China's recent ban on reincarnation without government permission "“ "an important move to institutionalize management of reincarnation" "“ inspired our research editor extraordinaire Kara Kovalchik to dig up more examples of bizarre legislation on the books.
To prevent the smuggling of cattle into Bangladesh, Border Security Guards are issuing mandatory ID cards to cattle owners. The BBC explains: "Valid for two years, each laminated cattle ID card displays the picture of the animal and its owner. It also carries vital information about the animal, such as its color, height, sex and length of horns, the owner's name and address and sometimes other details about the animal "“ like one 'horn missing' or 'half tail lost.'"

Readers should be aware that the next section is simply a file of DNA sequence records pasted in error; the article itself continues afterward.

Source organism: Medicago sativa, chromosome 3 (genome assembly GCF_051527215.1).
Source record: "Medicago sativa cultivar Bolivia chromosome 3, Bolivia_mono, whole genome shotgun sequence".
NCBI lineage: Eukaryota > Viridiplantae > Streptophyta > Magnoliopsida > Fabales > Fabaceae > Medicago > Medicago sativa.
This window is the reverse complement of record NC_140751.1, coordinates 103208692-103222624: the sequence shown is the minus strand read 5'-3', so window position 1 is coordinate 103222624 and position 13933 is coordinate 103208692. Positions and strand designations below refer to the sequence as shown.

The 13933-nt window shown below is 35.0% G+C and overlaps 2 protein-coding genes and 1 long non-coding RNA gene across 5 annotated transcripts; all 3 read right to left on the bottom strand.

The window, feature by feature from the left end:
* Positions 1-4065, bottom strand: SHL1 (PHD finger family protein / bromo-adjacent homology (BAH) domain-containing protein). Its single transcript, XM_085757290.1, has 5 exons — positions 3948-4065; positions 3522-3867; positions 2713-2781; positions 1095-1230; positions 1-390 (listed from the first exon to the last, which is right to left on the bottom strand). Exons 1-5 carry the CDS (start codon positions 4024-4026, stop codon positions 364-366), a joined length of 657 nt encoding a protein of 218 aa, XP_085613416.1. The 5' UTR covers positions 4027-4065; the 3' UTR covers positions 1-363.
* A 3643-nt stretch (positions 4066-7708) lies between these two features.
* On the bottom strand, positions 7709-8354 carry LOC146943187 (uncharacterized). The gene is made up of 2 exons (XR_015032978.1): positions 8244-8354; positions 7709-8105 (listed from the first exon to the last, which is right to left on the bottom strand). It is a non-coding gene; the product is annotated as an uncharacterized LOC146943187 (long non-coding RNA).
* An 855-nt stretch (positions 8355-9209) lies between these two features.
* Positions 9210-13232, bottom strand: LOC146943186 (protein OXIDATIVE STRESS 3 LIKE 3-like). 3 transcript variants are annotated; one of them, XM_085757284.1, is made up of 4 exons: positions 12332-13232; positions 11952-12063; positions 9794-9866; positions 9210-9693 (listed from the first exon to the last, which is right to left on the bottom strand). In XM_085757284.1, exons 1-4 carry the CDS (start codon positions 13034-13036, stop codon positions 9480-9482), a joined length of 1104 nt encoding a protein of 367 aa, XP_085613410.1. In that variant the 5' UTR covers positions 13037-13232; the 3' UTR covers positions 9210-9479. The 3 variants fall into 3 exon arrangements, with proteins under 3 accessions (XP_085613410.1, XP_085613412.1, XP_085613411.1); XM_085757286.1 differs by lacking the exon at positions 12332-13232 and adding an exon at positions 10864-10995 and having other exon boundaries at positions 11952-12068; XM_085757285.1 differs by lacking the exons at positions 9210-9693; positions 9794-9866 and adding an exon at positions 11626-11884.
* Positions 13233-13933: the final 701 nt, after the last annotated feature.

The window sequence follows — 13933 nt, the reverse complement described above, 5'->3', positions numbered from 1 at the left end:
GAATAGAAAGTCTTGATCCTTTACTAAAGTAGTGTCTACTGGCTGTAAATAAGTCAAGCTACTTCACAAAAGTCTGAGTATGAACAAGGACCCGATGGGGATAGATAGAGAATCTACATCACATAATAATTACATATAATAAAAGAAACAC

This has not been easy on the cattle owners.
"I spent two whole days to get their pictures in a studio," Farid Hussain told the Toronto Star. "One of my cows damaged the lighting system of the studio and I had to pay 800 rupees "“ half of my month's income "“ in damages."
As part of a 2003 trade deal with the United States "“ with lots of help from the powerful gum lobby "“ Singapore agreed to relax the ban. However, gum is only allowed with a medical prescription.
For more weird laws, check out Becky's previous post on this subject and all the great comments underneath. And if you know of or have been cited for breaking any strange laws, keep the list going.